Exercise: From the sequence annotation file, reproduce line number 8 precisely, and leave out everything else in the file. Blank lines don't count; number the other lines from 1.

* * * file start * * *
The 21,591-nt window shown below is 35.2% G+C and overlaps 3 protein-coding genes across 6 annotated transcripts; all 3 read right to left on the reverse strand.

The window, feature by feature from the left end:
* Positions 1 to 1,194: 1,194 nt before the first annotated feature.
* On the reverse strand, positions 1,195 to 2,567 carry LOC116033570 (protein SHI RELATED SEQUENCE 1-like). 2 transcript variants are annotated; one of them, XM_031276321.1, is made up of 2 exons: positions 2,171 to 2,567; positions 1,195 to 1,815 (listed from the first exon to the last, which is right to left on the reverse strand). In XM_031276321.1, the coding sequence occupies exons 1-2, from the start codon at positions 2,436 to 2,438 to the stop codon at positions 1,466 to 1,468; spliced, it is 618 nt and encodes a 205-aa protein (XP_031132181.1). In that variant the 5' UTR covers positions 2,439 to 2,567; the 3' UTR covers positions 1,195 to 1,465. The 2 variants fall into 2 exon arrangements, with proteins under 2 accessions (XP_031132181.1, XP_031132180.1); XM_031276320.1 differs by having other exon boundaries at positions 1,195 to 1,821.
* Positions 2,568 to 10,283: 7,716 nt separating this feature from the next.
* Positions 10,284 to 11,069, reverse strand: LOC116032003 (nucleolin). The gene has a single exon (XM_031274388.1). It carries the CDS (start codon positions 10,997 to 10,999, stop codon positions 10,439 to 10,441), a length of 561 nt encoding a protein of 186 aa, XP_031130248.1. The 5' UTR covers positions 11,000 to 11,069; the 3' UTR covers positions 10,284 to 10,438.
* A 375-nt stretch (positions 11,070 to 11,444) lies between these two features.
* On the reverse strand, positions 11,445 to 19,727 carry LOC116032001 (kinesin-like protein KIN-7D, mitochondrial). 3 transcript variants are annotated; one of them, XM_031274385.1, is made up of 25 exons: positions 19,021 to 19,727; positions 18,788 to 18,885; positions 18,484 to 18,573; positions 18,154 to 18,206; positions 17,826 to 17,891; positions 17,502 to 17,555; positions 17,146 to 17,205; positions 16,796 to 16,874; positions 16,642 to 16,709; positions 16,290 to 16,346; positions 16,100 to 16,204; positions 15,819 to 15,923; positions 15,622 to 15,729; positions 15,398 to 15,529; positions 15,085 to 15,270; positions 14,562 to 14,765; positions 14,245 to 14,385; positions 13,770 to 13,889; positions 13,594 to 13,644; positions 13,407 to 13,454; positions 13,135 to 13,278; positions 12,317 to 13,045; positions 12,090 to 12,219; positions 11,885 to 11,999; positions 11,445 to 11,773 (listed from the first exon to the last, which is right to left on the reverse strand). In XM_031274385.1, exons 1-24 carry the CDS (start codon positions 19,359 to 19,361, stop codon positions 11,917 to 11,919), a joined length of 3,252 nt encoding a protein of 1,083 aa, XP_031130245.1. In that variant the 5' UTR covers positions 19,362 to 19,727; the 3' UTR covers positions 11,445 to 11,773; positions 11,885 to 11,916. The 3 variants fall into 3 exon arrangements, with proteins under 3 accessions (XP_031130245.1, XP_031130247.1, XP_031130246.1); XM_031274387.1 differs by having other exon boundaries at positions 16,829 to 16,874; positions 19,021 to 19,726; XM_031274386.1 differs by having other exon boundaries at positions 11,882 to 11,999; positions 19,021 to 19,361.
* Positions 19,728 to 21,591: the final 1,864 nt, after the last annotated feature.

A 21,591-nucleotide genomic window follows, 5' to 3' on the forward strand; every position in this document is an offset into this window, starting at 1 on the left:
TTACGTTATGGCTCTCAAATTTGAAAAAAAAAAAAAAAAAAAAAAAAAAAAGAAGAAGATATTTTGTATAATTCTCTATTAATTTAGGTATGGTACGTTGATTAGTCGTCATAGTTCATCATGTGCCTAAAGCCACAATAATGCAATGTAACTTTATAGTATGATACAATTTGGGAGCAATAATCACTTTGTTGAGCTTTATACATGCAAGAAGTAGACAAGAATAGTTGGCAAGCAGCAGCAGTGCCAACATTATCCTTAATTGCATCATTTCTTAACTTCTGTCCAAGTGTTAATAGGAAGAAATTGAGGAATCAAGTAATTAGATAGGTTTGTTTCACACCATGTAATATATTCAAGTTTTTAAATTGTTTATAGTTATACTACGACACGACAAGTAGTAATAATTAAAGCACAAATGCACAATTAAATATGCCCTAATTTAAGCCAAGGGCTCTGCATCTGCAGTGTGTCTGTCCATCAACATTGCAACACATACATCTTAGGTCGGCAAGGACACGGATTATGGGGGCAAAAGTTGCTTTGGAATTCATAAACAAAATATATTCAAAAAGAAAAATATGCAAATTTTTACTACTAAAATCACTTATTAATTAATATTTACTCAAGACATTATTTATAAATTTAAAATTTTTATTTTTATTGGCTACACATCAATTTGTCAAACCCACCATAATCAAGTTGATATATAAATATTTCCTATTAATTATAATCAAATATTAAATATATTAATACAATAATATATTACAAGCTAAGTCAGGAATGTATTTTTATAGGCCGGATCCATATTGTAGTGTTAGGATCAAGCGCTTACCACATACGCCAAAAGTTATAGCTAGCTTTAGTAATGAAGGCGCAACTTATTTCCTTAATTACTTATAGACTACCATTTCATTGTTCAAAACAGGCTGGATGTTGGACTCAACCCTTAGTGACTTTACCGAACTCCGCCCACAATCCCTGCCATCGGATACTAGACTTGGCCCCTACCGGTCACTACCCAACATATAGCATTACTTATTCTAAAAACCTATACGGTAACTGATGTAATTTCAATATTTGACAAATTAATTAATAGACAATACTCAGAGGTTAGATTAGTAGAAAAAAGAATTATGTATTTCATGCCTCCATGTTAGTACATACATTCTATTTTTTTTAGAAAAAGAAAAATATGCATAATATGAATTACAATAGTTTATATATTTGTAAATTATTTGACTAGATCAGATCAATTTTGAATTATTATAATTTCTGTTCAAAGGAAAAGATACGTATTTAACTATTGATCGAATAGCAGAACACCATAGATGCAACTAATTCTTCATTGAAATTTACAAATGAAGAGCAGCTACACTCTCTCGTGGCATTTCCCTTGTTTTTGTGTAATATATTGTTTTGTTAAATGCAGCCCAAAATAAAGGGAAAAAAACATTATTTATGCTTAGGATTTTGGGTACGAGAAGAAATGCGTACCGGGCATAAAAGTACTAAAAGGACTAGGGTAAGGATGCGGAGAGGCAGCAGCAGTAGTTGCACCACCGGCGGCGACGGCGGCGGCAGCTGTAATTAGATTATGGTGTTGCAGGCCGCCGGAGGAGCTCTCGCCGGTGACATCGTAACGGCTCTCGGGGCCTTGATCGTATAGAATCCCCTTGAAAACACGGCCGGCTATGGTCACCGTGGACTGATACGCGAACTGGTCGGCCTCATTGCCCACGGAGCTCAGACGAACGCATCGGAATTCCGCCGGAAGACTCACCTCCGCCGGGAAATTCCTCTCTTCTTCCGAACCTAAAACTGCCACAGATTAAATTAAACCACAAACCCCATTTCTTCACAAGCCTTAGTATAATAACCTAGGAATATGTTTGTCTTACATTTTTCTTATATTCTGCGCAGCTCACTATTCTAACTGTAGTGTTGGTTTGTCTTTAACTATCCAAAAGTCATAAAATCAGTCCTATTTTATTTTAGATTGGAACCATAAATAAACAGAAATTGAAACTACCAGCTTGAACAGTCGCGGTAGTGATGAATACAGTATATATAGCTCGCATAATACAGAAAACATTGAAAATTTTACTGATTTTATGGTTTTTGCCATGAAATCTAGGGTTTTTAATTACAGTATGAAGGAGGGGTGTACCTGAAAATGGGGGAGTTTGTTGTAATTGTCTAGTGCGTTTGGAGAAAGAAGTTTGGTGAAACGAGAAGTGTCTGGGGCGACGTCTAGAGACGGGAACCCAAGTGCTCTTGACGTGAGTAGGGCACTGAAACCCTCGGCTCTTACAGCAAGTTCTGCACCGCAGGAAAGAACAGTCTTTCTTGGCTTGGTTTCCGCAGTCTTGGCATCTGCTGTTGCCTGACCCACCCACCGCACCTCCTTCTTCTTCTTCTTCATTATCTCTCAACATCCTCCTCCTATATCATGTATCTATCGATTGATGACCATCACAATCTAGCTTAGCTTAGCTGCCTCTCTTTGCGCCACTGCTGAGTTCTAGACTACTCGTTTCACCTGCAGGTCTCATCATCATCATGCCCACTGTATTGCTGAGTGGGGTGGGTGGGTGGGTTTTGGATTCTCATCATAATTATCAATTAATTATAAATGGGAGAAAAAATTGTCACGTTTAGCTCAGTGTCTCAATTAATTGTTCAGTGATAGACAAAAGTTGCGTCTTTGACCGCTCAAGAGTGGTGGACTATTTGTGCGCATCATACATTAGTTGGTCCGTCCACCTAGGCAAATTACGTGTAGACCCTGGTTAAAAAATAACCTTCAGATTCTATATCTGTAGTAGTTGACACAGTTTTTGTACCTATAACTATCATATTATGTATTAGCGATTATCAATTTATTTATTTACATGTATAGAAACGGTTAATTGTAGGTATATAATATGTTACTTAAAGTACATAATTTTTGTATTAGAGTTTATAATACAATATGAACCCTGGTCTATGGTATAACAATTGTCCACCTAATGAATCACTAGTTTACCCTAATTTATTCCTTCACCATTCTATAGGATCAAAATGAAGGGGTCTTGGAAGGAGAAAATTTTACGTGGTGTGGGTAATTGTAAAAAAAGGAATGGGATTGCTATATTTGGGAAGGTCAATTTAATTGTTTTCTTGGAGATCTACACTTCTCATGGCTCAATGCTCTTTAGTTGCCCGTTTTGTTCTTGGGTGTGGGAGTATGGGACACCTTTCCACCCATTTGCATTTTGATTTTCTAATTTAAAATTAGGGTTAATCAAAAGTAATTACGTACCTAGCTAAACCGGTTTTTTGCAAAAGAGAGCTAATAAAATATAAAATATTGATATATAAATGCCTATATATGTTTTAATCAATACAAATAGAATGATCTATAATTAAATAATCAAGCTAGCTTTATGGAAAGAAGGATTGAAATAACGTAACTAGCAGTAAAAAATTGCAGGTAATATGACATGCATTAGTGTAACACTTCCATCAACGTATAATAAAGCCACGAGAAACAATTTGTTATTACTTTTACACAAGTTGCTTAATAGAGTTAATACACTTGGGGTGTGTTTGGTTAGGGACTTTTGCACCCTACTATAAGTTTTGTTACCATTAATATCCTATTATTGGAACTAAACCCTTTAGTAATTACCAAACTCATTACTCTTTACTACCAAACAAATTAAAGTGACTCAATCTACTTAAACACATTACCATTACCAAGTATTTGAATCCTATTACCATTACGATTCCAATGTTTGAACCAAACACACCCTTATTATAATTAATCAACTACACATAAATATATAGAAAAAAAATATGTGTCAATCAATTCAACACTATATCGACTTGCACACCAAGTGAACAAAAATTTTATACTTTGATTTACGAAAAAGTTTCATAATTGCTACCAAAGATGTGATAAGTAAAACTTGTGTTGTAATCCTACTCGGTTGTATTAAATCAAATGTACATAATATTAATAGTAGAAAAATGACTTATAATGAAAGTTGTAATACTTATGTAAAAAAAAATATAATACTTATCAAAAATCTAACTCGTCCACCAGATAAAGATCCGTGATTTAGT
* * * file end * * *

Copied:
* On the reverse strand, positions 11,445 to 19,727 carry LOC116032001 (kinesin-like protein KIN-7D, mitochondrial). 3 transcript variants are annotated; one of them, XM_031274385.1, is made up of 25 exons: positions 19,021 to 19,727; positions 18,788 to 18,885; positions 18,484 to 18,573; positions 18,154 to 18,206; positions 17,826 to 17,891; positions 17,502 to 17,555; positions 17,146 to 17,205; positions 16,796 to 16,874; positions 16,642 to 16,709; positions 16,290 to 16,346; positions 16,100 to 16,204; positions 15,819 to 15,923; positions 15,622 to 15,729; positions 15,398 to 15,529; positions 15,085 to 15,270; positions 14,562 to 14,765; positions 14,245 to 14,385; positions 13,770 to 13,889; positions 13,594 to 13,644; positions 13,407 to 13,454; positions 13,135 to 13,278; positions 12,317 to 13,045; positions 12,090 to 12,219; positions 11,885 to 11,999; positions 11,445 to 11,773 (listed from the first exon to the last, which is right to left on the reverse strand). In XM_031274385.1, exons 1-24 carry the CDS (start codon positions 19,359 to 19,361, stop codon positions 11,917 to 11,919), a joined length of 3,252 nt encoding a protein of 1,083 aa, XP_031130245.1. In that variant the 5' UTR covers positions 19,362 to 19,727; the 3' UTR covers positions 11,445 to 11,773; positions 11,885 to 11,916. The 3 variants fall into 3 exon arrangements, with proteins under 3 accessions (XP_031130245.1, XP_031130247.1, XP_031130246.1); XM_031274387.1 differs by having other exon boundaries at positions 16,829 to 16,874; positions 19,021 to 19,726; XM_031274386.1 differs by having other exon boundaries at positions 11,882 to 11,999; positions 19,021 to 19,361.